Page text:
First, nothing alleged in the petition establishes a claim upon which rescission could be granted. The affidavit of the widow in opposition to the motion for summary judgment amounts to no more than a verification of these allegations. She simply says that the allegations of the complaint are true and that there was a mutual mistake of the parties in entering into the agreement.

This falls short of the requirements of Rule 56(e).

". . . Although a verified pleading, like any pleading, may be presented to the court in a summary judgment proceeding, it will not be accorded the probative force of an affidavit unless it meets the requirements of Rule 56(e). This means that the content of the pleading must be asserted on the personal knowledge of the pleader, set forth facts that would be admissible in evidence, and show affirmatively that the pleader is competent to testify to the matters pleaded.. . ." Wright & Miller, Federal Practice and Procedure: Civil § 2738.

No facts were offered to support a claim of mutual mistake. At the very most, all that is alleged in the petition is a misunderstanding on the part of the widow of the legal effect of the agreement insofar as estate taxes were concerned. To defeat a motion for summary judgment where the movant has carried the burden of showing, by the material on file, that there is no genuine issue as to any material fact and the movant is entitled to judgment as a matter of law, the party opposing the motion must present facts as would be admissible in evidence to establish that an issue of fact does exist. ARCP 56(e) provides:

*679 ". . . Supporting and opposing affidavits shall be made on personal knowledge, shall set forth such facts as would be admissible in evidence, and shall show affirmatively that the affiant is competent to testify to the matters stated therein. . . . When a motion for summary judgment is made and supported as provided in this rule, an adverse party may not rest upon the mere allegations or denials of his pleading, but his response, by affidavits or as otherwise provided in this rule, must set forth specific facts showing that there is a genuine issue for trial. If he does not so respond, summary judgment, if appropriate, shall be entered against him."

In ruling on the motion for summary judgment, the trial court had before it the evidence offered by the movant which established that the agreement sought to be rescinded was not the product of mutual mistake. Also available to the court and properly considered on the motion was the entire court file in the estate administration, which showed affirmatively that the agreement had been relied on by all parties in making distribution of estate funds. The circumstances surrounding the drafting and execution were before the court.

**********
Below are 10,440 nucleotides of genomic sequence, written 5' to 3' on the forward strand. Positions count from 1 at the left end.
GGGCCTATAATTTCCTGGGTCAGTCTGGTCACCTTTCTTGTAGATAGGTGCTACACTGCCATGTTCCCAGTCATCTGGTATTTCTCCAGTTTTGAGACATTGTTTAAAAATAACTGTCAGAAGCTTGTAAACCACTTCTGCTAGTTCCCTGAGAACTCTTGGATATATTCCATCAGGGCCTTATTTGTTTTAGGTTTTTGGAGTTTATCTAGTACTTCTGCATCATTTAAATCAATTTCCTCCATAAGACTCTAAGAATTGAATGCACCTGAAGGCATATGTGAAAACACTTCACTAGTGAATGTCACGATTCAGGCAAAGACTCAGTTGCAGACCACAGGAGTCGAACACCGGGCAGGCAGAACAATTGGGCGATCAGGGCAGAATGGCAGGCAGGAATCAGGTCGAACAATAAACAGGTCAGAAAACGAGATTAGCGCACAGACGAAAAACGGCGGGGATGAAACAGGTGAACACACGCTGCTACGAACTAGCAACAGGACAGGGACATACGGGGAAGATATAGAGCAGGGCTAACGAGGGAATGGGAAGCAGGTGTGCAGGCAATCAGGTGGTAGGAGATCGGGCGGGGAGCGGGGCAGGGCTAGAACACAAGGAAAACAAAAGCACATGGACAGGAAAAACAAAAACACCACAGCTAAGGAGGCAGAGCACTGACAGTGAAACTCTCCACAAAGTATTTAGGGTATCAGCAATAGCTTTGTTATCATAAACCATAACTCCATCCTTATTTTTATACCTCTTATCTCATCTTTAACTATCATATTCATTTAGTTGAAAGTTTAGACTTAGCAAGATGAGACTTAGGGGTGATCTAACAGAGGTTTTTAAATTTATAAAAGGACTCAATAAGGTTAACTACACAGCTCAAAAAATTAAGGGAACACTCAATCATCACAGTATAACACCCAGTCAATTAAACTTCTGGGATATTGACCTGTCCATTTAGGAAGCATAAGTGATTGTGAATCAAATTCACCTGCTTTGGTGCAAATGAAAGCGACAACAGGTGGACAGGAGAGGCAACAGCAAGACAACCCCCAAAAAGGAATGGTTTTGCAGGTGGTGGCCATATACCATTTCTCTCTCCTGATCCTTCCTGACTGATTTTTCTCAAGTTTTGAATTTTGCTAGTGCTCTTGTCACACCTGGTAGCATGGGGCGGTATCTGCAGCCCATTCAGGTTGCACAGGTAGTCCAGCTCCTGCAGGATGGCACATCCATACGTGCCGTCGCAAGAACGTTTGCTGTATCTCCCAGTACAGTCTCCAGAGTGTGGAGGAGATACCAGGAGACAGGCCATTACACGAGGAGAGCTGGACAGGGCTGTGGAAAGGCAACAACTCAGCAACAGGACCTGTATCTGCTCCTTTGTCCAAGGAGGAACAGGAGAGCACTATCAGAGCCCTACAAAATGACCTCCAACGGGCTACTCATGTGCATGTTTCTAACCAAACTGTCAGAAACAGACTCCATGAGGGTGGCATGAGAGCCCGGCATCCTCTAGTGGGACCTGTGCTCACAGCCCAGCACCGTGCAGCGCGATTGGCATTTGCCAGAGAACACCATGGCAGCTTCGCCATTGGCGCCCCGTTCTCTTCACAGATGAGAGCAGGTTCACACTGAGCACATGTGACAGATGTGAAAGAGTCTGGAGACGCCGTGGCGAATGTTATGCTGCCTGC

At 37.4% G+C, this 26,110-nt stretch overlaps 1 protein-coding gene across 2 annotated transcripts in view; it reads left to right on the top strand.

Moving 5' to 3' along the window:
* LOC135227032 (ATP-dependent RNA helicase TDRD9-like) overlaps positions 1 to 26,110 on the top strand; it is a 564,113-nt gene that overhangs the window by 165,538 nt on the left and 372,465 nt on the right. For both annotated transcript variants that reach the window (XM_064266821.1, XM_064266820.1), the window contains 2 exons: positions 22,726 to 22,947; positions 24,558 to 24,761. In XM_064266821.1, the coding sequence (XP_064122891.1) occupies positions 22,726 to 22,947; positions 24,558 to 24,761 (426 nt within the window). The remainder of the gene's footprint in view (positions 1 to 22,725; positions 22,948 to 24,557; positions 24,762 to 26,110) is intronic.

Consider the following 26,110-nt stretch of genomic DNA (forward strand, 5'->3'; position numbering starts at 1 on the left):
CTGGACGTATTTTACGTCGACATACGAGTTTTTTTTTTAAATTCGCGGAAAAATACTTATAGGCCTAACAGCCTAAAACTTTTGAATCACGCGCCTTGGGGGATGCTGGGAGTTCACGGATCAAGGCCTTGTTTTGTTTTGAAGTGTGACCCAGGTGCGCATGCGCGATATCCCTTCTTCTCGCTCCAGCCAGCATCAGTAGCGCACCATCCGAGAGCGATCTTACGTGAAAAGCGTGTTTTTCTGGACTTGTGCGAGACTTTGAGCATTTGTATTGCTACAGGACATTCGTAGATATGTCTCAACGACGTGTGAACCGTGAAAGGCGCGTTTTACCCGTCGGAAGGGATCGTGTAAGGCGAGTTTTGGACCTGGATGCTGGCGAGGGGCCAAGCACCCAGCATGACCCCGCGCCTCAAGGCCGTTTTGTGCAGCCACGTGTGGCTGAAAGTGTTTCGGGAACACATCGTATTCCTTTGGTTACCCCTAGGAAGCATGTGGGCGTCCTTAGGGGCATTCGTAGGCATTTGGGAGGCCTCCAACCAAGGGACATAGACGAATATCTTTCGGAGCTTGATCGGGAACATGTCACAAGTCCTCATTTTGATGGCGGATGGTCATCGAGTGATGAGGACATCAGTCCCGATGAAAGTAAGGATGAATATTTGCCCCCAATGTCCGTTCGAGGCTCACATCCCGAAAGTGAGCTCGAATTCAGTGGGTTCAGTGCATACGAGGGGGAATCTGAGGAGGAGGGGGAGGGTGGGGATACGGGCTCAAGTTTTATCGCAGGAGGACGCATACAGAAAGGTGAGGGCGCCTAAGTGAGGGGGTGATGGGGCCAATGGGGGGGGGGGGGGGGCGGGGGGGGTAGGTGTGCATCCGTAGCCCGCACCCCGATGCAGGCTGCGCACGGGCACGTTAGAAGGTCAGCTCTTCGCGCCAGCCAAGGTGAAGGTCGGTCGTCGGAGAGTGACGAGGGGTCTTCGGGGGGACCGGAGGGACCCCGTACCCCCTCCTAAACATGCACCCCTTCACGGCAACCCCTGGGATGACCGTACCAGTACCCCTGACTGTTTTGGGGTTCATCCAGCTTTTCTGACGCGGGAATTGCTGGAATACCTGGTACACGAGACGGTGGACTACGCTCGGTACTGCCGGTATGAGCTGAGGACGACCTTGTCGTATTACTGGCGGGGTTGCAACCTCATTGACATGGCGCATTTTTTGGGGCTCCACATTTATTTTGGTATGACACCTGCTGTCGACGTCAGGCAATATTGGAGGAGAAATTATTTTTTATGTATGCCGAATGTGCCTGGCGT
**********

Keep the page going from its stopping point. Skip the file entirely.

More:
The record discloses, without contradiction, that the agreement was reached between these parties to divide the estate of the decedent equally among them whether or not a will was ever found. Mrs. Morris employed a law firm which reduced the agreement to writing and it was executed. There is no evidence of fraud or overreaching on the part of any party to the agreement. Without knowing whether there was a will, and none was ever found, nor what it might provide if there was one, they agreed to a division of the estate on equal shares in lieu of what they would be entitled to under the lawwhether the decedent had died with or without a will. The evidence in the record shows that the decision was freely and willingly made, formally executed and adhered to for a number of years prior to the commencement of this action.

It is entirely appropriate for the court to consider any material in ruling on the motion for summary judgment which would be admissible at trial and all papers of record, as well as material submitted in support or opposition to the motion which meets the requirements of the rule. Wright & Miller, supra, § 2721.

The trial court properly entered summary judgment in favor of the movants, and did not err in refusing the motion to recuse. The appellant argues that bias on the part of the trial judge was shown because he indicated, after hearing on the motion to dismiss or strike, that it was his intention to give the parties the benefit of Rule 56. At the same time, he set the Rule 56 motion for hearing some twelve days hence and gave the appellant an opportunity to submit evidence in opposition to the motion. The record shows affirmatively that the appellant was afforded an opportunity to offer evidence in opposition to the motion. The fact that the trial judge indicated that the movants were entitled to summary judgment on the state of the record at the earlier hearing in no way suggests that he would not nor did not consider the appellant's affidavit offered in opposition to the motion at the subsequent hearing. We have carefully read the record and fail to find any inference of bias or prejudice on the part of the trial judge.

The judgment appealed from is affirmed.


TORBERT, C. J., and MADDOX, JONES and BEATTY, JJ., concur.